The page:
Jerusalem: eternal city
Jerusalem has been known as the Eternal City of the Jewish people since the days of King David and his son Solomon. (photo by Cynthia Ramsay)
My daily routine probably doesn’t differ much from yours. This morning, I went for an early morning walk, and enjoyed the pearly dawn before the sun broke through the clouds. Then I went to a local grocery store and bought some fresh bread for breakfast, before my workday began. Trivial, mundane things. The only difference is my day took place in Jerusalem.
This fact adds an extra dimension to all of my activities. Jerusalem has been known as the Eternal City of the Jewish people since the days of King David and his son Solomon. Even today, generation after generation continues to pray, “If I forget thee, O Jerusalem, may my right hand lose its cunning.” This line was sung under the chuppa at a wedding I recently attended. Jews turn towards Jerusalem as the focus of their longing three times a day in prayer – no matter in what part of the world they live.
The city’s history is long. Five thousand years ago, a group of settlers chose to make their homes on the steep ridge called the Ophel, south of the Old City. In 2000 BCE, Abraham and Isaac ascended Mount Moriah; a thousand years later, King David captured the city, bringing the Holy Ark to Jerusalem, and establishing its sanctity for the Jewish people. From the years 961-922 BCE, King Solomon constructed the First Temple. In 537 BCE, the Jews returned from their exile in Babylon and, in 517 BCE, completed the building of the Second Temple. Then the Greeks, under Alexander the Great, took the city. Antiochus ruled, desecrating the Temple until the Maccabees liberated it. In 63 BCE, Pompey the Great captured it and, for 33 years, King Herod reconstructed the Second Temple. That’s 4,000 years of Jewish history!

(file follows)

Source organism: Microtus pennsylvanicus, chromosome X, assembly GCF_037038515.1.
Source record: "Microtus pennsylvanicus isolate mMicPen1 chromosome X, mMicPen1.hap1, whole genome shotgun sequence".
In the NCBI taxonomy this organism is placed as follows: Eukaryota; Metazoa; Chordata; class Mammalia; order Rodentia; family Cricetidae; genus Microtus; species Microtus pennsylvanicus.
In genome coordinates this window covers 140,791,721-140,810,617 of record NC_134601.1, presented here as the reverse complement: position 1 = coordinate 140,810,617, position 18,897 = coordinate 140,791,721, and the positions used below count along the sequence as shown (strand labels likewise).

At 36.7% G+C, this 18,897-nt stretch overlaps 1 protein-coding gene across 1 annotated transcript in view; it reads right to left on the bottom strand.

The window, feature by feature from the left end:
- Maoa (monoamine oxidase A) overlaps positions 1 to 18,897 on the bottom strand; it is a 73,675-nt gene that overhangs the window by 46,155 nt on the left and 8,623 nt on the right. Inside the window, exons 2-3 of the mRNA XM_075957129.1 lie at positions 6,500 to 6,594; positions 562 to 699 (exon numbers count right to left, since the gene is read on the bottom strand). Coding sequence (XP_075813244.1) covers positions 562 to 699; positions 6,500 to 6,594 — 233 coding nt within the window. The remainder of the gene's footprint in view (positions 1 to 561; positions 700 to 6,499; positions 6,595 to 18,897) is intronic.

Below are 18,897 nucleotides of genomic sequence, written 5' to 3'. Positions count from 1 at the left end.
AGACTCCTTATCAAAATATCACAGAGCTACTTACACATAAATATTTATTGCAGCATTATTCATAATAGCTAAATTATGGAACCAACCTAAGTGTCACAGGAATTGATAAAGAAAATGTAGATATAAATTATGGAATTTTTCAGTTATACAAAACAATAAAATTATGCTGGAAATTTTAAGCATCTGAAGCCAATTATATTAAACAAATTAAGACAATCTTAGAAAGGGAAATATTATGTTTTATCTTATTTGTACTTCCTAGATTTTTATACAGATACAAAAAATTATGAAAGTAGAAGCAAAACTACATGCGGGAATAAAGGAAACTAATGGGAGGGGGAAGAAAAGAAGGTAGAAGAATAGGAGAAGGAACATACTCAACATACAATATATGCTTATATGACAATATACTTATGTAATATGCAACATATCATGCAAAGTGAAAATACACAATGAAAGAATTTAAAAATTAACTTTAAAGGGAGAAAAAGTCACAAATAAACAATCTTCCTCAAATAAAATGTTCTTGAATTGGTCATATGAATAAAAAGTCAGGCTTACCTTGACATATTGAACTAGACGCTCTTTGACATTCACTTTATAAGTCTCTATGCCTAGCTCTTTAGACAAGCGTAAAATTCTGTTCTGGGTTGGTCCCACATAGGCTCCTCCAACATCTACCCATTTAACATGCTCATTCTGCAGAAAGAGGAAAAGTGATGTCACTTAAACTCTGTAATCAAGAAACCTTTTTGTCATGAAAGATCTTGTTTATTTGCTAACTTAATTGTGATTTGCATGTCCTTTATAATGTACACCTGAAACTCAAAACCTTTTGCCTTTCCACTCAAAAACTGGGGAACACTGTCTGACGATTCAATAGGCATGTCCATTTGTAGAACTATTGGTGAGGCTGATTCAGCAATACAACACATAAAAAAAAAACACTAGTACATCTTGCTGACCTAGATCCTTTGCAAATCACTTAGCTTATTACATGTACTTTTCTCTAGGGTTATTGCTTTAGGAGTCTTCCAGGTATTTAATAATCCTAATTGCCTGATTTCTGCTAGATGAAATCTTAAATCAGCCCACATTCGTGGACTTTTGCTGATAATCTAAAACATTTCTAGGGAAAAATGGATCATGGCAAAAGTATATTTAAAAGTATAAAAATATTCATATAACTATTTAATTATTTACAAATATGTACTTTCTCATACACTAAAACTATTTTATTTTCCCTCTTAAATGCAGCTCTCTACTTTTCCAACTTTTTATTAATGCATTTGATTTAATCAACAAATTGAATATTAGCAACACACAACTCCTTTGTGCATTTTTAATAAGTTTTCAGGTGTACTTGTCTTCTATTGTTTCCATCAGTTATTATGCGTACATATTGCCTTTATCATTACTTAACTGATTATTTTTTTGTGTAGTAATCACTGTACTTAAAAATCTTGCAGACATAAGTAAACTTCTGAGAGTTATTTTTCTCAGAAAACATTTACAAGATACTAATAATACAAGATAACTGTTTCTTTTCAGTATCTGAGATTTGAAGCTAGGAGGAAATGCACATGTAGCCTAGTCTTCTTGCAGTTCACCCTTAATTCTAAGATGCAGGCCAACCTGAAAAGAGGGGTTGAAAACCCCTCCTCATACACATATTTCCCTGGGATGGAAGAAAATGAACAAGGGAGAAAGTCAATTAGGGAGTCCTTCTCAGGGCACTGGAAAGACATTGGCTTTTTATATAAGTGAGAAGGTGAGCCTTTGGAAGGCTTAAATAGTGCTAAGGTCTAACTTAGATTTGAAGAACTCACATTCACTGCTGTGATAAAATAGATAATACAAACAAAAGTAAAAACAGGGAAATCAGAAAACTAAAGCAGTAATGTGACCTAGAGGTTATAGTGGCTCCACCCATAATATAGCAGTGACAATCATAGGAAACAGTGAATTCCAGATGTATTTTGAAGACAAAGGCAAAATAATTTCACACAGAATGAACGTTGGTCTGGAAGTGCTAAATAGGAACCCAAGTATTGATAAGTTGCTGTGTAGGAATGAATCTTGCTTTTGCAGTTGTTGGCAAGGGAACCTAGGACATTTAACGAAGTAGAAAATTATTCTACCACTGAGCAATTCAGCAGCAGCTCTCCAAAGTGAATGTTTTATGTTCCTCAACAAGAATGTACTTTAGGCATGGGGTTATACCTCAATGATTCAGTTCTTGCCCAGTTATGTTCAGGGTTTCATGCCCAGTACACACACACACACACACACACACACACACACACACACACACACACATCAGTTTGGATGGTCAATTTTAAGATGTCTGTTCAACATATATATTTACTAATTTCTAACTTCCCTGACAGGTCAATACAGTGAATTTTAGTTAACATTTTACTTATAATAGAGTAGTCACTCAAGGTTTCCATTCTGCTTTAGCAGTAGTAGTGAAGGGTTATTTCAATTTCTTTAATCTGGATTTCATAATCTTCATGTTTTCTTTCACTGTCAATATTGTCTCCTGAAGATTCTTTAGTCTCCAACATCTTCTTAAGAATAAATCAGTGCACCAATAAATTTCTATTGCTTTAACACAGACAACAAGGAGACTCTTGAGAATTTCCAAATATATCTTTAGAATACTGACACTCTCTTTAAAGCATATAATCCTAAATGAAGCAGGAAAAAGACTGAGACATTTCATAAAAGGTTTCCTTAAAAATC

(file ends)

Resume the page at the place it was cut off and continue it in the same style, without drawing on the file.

Jerusalem’s history continued to be a story of conquest and destruction by an endless chain of occupiers lusting for this precious jewel … the Romans, the Greeks, the Crusaders, Egyptian Mamluks, the Ottoman Empire, the British Mandate, the Jordanians, all lusting for this battle-worn city that possesses no material riches, neither gold nor precious metals, no minerals, no oil, nothing to enrich their coffers.
I don’t know why, although many have tried to come up with some reasons. Jews and non-Jews alike have felt Jerusalem’s magnetism across the ages. Midrash Tehillim 91:7 tells us, “Praying in Jerusalem is like praying before the Throne of Glory, for the gate of heaven is there.” In his 1950 book Jerusalem Has Many Faces, Judah Stampfer wrote: “I have seen a city chiseled out of moonlight, its buildings beautiful as silver foothills, while universes shimmered in its corners.”
I have had the opportunity to visit many enchanting cities, including Venice, Avignon, Bruges, Hong Kong, Paris; all have a magic that transforms the senses. Yet, I can’t define the magnetism of Jerusalem. Certainly there are cities that exceed it in beauty and dignity. Perhaps we can think of Jerusalem as more an emotion than a city. It arouses passions, it nurtures the soul, it is spiritual and inspiring.
To call it home for the past 44 years is, for me, an enormous privilege. I am always aware of the history under my feet. I never forget the nameless heroes who fought to retain it for the Jewish people. Not just in long-ago history, but also those who fought to reunite the city in 1967’s Six Day War. So many heroes who gave their lives so that I, and thousands of ordinary people just like me, could live out our lives in the Eternal City.